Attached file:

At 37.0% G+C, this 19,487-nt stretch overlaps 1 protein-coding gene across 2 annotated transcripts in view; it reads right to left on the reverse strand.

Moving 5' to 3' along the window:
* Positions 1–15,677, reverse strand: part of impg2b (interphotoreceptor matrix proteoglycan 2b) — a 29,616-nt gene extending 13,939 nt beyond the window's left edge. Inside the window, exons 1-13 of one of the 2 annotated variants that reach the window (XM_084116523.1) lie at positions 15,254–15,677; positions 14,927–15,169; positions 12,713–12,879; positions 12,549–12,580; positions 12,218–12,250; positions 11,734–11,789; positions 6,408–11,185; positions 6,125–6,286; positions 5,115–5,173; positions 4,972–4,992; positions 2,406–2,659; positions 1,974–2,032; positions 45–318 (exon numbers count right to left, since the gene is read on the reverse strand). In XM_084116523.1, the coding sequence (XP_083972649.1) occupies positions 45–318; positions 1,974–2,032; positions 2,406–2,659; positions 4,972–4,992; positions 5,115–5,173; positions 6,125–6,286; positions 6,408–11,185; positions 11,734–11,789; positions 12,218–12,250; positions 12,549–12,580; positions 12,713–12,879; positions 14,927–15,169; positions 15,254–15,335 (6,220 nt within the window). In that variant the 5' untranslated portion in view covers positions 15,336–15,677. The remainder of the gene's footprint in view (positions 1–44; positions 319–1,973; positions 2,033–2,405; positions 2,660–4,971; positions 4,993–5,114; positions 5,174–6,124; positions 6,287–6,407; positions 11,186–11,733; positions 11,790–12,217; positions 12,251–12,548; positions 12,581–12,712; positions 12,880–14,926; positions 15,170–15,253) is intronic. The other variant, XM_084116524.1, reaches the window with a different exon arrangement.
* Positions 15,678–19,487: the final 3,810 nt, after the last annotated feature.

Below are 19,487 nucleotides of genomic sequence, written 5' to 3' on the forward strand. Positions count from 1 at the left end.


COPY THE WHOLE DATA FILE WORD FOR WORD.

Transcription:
At 37.0% G+C, this 19,487-nt stretch overlaps 1 protein-coding gene across 2 annotated transcripts in view; it reads right to left on the reverse strand.

Moving 5' to 3' along the window:
* Positions 1–15,677, reverse strand: part of impg2b (interphotoreceptor matrix proteoglycan 2b) — a 29,616-nt gene extending 13,939 nt beyond the window's left edge. Inside the window, exons 1-13 of one of the 2 annotated variants that reach the window (XM_084116523.1) lie at positions 15,254–15,677; positions 14,927–15,169; positions 12,713–12,879; positions 12,549–12,580; positions 12,218–12,250; positions 11,734–11,789; positions 6,408–11,185; positions 6,125–6,286; positions 5,115–5,173; positions 4,972–4,992; positions 2,406–2,659; positions 1,974–2,032; positions 45–318 (exon numbers count right to left, since the gene is read on the reverse strand). In XM_084116523.1, the coding sequence (XP_083972649.1) occupies positions 45–318; positions 1,974–2,032; positions 2,406–2,659; positions 4,972–4,992; positions 5,115–5,173; positions 6,125–6,286; positions 6,408–11,185; positions 11,734–11,789; positions 12,218–12,250; positions 12,549–12,580; positions 12,713–12,879; positions 14,927–15,169; positions 15,254–15,335 (6,220 nt within the window). In that variant the 5' untranslated portion in view covers positions 15,336–15,677. The remainder of the gene's footprint in view (positions 1–44; positions 319–1,973; positions 2,033–2,405; positions 2,660–4,971; positions 4,993–5,114; positions 5,174–6,124; positions 6,287–6,407; positions 11,186–11,733; positions 11,790–12,217; positions 12,251–12,548; positions 12,581–12,712; positions 12,880–14,926; positions 15,170–15,253) is intronic. The other variant, XM_084116524.1, reaches the window with a different exon arrangement.
* Positions 15,678–19,487: the final 3,810 nt, after the last annotated feature.

Below are 19,487 nucleotides of genomic sequence, written 5' to 3' on the forward strand. Positions count from 1 at the left end.